Drunk drivers are dangerous. Although most of them get where they want to be without hurting anyone, some of them cause crashes that endanger others. If your family recently lost a loved one to a crash caused by an impaired driver, you may already know that you could have grounds to file a wrongful death lawsuit under North Carolina law.
However, when the state decides to prosecute that driver, you may not know what implications that has for your legal situation. Can you still bring a civil suit against a drunk driver after their conviction in criminal court, or would a wrongful death lawsuit violate double jeopardy rules?
What about double jeopardy?
When the state has enough evidence to prove that someone broke the law, they will prosecute that person. Especially in cases where wrongful behavior hurt or killed someone, criminal proceedings often result.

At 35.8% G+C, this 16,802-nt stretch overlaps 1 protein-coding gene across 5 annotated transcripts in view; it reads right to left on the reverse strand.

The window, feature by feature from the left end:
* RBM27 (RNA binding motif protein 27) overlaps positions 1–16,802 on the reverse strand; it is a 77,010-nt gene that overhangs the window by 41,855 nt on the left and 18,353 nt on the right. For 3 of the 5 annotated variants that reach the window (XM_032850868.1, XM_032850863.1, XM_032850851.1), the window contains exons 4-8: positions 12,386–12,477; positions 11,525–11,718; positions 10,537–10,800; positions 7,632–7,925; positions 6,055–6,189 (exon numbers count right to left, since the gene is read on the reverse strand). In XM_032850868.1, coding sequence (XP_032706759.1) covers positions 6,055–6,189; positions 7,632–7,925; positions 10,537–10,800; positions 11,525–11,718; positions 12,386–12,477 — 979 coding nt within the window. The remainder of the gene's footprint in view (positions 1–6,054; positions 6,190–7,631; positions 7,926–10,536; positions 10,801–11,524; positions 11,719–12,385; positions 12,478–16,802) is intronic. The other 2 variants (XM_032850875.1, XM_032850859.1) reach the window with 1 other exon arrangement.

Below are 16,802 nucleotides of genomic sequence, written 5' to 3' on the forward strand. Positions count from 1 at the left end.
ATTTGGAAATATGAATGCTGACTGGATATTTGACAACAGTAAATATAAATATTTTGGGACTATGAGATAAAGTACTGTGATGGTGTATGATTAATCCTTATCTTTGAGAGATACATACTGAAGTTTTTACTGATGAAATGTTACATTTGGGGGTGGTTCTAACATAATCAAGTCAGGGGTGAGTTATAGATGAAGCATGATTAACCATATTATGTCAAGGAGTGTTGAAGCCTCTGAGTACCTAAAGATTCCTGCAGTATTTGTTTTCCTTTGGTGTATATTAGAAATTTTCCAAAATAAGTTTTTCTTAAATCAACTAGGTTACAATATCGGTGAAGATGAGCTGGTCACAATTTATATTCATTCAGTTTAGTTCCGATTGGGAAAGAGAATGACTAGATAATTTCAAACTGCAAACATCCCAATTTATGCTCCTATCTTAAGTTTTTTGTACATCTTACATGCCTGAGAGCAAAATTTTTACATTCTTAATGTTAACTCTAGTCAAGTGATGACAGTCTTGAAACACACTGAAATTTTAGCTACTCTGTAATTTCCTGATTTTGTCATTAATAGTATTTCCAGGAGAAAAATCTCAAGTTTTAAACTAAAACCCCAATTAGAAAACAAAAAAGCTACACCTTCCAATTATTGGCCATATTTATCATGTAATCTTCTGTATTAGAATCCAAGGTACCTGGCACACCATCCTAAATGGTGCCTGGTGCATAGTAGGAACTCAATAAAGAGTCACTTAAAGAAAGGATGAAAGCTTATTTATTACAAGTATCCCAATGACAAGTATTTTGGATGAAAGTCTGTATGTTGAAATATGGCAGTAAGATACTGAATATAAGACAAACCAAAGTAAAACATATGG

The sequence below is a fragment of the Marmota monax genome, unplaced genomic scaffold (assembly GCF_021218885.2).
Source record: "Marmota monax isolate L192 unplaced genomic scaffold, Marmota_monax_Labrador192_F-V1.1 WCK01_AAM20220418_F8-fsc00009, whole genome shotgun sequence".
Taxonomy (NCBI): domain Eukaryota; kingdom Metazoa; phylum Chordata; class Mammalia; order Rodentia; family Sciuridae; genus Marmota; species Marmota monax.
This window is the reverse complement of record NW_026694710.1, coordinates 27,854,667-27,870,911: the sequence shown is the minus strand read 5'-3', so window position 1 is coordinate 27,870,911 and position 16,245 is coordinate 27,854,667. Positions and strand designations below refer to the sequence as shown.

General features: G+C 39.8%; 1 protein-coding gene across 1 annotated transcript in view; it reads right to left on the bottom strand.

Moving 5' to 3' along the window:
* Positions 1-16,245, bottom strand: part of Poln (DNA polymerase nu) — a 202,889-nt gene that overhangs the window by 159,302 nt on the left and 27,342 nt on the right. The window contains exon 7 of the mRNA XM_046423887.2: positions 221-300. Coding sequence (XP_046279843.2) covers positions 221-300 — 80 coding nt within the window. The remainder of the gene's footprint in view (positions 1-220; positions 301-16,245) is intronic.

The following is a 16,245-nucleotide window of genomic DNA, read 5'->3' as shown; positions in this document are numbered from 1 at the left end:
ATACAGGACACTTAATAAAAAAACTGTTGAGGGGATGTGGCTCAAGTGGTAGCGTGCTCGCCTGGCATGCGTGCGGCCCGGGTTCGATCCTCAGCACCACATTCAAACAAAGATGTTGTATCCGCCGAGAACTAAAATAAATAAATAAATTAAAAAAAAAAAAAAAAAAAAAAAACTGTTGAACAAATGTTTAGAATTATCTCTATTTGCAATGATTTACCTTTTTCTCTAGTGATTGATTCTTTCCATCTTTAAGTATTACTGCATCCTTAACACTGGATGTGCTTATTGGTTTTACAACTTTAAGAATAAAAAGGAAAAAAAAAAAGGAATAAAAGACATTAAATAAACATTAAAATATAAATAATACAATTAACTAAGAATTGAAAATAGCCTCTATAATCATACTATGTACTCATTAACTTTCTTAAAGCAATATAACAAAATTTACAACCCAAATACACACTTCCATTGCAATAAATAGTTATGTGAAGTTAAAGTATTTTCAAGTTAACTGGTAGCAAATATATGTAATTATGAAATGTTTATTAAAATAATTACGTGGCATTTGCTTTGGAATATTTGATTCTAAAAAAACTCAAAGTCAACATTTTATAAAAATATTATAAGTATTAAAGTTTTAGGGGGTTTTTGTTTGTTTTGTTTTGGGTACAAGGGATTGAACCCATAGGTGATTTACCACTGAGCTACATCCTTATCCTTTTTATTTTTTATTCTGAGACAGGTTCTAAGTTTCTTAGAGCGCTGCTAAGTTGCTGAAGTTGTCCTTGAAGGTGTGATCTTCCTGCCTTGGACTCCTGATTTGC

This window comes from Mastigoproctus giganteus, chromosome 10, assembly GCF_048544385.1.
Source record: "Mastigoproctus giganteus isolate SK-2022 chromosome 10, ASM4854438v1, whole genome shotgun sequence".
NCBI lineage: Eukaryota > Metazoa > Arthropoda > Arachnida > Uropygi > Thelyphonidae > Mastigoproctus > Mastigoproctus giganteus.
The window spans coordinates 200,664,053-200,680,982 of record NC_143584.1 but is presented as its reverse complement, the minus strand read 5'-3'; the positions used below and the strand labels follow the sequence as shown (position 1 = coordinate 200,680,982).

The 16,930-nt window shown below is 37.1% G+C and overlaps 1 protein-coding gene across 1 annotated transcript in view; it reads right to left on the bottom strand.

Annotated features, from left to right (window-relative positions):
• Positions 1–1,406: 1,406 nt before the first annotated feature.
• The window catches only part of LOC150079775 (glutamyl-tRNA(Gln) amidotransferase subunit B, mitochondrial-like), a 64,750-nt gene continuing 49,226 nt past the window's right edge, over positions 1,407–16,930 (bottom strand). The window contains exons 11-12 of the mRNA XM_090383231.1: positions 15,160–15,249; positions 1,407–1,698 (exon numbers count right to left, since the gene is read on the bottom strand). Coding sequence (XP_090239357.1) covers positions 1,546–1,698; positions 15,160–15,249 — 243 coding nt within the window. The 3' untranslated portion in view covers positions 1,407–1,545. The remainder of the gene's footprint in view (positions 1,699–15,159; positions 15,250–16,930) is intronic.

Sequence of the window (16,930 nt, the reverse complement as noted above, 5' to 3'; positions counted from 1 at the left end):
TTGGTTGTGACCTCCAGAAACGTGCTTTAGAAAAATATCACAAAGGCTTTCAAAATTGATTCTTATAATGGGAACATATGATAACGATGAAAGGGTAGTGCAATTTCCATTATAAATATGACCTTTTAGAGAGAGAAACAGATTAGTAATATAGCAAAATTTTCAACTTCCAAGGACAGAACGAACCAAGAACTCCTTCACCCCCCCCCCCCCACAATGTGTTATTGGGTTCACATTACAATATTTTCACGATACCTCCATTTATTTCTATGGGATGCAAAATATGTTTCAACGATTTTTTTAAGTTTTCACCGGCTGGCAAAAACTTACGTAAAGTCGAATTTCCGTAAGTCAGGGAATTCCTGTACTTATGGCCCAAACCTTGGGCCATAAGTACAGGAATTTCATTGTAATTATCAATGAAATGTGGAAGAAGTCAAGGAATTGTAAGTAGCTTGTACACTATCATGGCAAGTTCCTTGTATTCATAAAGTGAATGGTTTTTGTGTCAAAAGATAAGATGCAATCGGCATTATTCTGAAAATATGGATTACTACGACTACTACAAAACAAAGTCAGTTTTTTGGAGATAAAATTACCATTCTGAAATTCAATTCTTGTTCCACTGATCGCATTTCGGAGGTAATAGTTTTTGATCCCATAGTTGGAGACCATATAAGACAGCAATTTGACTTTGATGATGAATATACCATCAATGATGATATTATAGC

The double jeopardy rule for those accused of a crime prevents the state from bringing the same charges for the same offense more than once. This has no bearing on civil proceedings or your right to file a wrongful death lawsuit.
A conviction could actually strengthen your civil case
The civil courts only require that a preponderance of evidence support someone’s claims. The criminal courts require evidence beyond a reasonable doubt in order to convict someone. Prosecutors have already successfully argued against a drunk driver and secured a conviction, you can use their conviction as evidence of wrongful acts in your civil suit.
In other words, rather than weakening your legal position, the state convicting a drunk driver in the crash that cost your loved one their life might actually make it easier for you to hold them financially accountable.